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um may be difficult to obtain. Radiographic findings are varied and nonspecific; however, the most common findings are patchy unilobar infiltrates, which can progress to consolidations [11-13]. <span>Although no clinical features reliably distinguish Legionnaires' disease from other types of pneumonia, certain features may raise the index of suspicion [1-6,10,14-17]. These include: ●Gastrointestinal symptoms such as nausea, vomiting, and diarrhea ●Hyponatremia ●Elevated hepatic transaminases ●C-reactive protein levels >100 mg/L ●Failure to respond to treatment for pneumonia with beta-lactam monotherapy Scoring systems combining these clinical and laboratory features have been developed, but none have been validated or proven to have adequate predictive value for diagnosis. A scoring s




#Clinical #Clinique #Legionella #Legionellose #Maladies-infectieuses-et-tropicales #Manifestation #Pneumonia #Pneumonie
Mortality, even in tertiary care centers, ranges from about 1 to 10 percent [4,20,21]. Mortality after admission to ICU may be over 30 percent with some patients requiring extracorporeal membrane oxygenation [22]
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ad moderate/severe pneumonia (Pneumonia Severity Index IV to V) and 18 percent required intensive care unit (ICU) admission [20]. In other case series, ICU admission was required in 44 percent. <span>Mortality, even in tertiary care centers, ranges from about 1 to 10 percent [4,20,21]. Mortality after admission to ICU may be over 30 percent with some patients requiring extracorporeal membrane oxygenation [22]. Local complications are uncommon but include empyema and lung abscess. Extrapulmonary complications are rare. (See 'Extrapulmonary Legionella disease' below.) Clinical features of Legi




#Clinical #Clinique #Legionella #Legionellose #Maladies-infectieuses-et-tropicales #Manifestation #Pneumonia #Pneumonie
Clinical features of Legionnaires' disease do not appear to vary with the infecting species or serotypes. In a case series evaluating over 100 patients with Legionnaires' disease, signs and symptoms of Legionella longbeachae pneumonia were largely similar to those of Legionella pneumophila pneumonia [4].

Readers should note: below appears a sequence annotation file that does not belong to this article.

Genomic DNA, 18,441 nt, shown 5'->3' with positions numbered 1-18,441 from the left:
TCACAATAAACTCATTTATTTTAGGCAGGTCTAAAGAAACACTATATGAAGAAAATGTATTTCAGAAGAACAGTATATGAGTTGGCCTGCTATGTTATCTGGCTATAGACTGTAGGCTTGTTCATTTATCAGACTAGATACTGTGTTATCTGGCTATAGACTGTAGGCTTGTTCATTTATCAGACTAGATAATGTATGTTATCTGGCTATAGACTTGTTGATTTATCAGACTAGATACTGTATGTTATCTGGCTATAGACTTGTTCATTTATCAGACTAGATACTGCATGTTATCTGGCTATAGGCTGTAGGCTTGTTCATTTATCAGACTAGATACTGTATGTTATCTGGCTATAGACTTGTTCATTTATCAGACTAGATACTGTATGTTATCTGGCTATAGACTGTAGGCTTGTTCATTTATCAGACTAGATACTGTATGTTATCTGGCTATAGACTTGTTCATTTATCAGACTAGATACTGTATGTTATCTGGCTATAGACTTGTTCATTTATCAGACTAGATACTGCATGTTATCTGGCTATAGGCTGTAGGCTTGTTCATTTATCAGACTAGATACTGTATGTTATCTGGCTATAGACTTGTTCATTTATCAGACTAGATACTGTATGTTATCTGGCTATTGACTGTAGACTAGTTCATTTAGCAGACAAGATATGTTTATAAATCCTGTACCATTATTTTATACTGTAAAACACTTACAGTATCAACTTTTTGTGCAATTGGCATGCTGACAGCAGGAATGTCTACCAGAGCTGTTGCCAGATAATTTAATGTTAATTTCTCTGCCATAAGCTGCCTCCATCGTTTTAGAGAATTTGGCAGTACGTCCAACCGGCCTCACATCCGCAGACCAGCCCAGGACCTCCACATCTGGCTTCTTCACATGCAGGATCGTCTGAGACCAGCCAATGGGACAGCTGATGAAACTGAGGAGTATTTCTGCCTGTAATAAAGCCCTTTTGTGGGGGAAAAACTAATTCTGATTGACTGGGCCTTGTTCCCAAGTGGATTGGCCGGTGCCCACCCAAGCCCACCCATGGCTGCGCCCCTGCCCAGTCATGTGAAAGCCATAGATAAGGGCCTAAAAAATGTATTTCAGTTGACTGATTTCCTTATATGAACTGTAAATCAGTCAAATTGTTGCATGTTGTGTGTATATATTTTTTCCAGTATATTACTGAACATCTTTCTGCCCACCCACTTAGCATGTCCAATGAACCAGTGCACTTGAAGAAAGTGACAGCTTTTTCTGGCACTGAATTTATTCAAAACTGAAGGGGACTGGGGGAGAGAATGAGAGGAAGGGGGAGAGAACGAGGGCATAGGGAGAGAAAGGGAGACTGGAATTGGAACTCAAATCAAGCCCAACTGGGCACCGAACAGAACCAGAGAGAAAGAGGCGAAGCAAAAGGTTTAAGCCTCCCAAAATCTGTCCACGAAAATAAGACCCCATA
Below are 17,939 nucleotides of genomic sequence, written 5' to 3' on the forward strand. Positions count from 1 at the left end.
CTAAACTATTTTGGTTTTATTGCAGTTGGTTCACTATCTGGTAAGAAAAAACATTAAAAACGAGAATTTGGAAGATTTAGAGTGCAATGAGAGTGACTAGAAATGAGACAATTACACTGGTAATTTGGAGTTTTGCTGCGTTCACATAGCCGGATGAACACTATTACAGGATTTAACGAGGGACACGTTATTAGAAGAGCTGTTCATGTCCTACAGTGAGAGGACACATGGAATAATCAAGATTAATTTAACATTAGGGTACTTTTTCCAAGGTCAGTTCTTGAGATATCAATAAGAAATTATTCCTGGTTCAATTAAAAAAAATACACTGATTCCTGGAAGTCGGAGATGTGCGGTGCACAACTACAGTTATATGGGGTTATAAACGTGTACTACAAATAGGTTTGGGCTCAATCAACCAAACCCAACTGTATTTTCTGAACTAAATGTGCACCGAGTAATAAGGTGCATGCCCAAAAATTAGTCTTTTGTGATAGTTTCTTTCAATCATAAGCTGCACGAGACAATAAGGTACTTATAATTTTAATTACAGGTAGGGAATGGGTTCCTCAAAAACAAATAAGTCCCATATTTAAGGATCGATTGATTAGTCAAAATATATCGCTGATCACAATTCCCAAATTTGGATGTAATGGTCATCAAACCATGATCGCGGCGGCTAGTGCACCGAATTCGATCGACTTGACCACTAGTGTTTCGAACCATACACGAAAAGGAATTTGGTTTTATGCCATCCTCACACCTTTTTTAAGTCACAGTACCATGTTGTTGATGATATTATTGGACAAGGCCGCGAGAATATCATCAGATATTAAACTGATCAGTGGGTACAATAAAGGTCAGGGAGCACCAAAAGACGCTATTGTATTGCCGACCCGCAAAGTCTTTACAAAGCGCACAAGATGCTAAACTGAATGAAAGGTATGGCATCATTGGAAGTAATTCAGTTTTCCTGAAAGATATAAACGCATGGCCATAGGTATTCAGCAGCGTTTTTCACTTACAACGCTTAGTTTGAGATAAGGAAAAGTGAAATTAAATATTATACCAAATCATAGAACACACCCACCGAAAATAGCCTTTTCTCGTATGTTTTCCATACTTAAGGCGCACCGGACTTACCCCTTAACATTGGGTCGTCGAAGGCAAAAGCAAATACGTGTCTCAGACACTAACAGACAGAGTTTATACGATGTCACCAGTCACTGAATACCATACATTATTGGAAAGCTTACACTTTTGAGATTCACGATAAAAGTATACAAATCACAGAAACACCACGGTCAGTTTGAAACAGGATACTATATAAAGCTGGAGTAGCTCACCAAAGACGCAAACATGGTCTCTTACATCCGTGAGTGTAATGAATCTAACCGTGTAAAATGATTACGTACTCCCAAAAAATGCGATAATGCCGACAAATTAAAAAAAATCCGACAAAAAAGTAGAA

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rporeal membrane oxygenation [22]. Local complications are uncommon but include empyema and lung abscess. Extrapulmonary complications are rare. (See 'Extrapulmonary Legionella disease' below.) <span>Clinical features of Legionnaires' disease do not appear to vary with the infecting species or serotypes. In a case series evaluating over 100 patients with Legionnaires' disease, signs and symptoms of Legionella longbeachae pneumonia were largely similar to those of Legionella pneumophila pneumonia [4]. Key differences between these species are epidemiologic. L. pneumophila is found worldwide and typically acquired from contaminated water sources in late summer and early fall. By contr




#Clinical #Clinique #Legionella #Legionellose #Maladies-infectieuses-et-tropicales #Manifestation #Pneumonia #Pneumonie
Patient risk factors include older age, smoking, and chronic lung, cardiovascular, or renal disease [23-26]. Immunocompromise, particularly impaired cell-mediated immunity, increases both the likelihood of infection and poorer outcome [27-29].
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e to soil or potting mix in areas where the incidence of L. longbeachae is high. (See "Microbiology, epidemiology, and pathogenesis of Legionella infection", section on 'Geographic variation'.) <span>Patient risk factors include older age, smoking, and chronic lung, cardiovascular, or renal disease [23-26]. Immunocompromise, particularly impaired cell-mediated immunity, increases both the likelihood of infection and poorer outcome [27-29]. Failure to respond to beta-lactam monotherapy in a patient with pneumonia should also raise suspicion for Legionella infection. Concern may also be raised when the course of a viral inf




#Clinical #Clinique #Legionella #Legionellose #Maladies-infectieuses-et-tropicales #Manifestation #Pneumonia #Pneumonie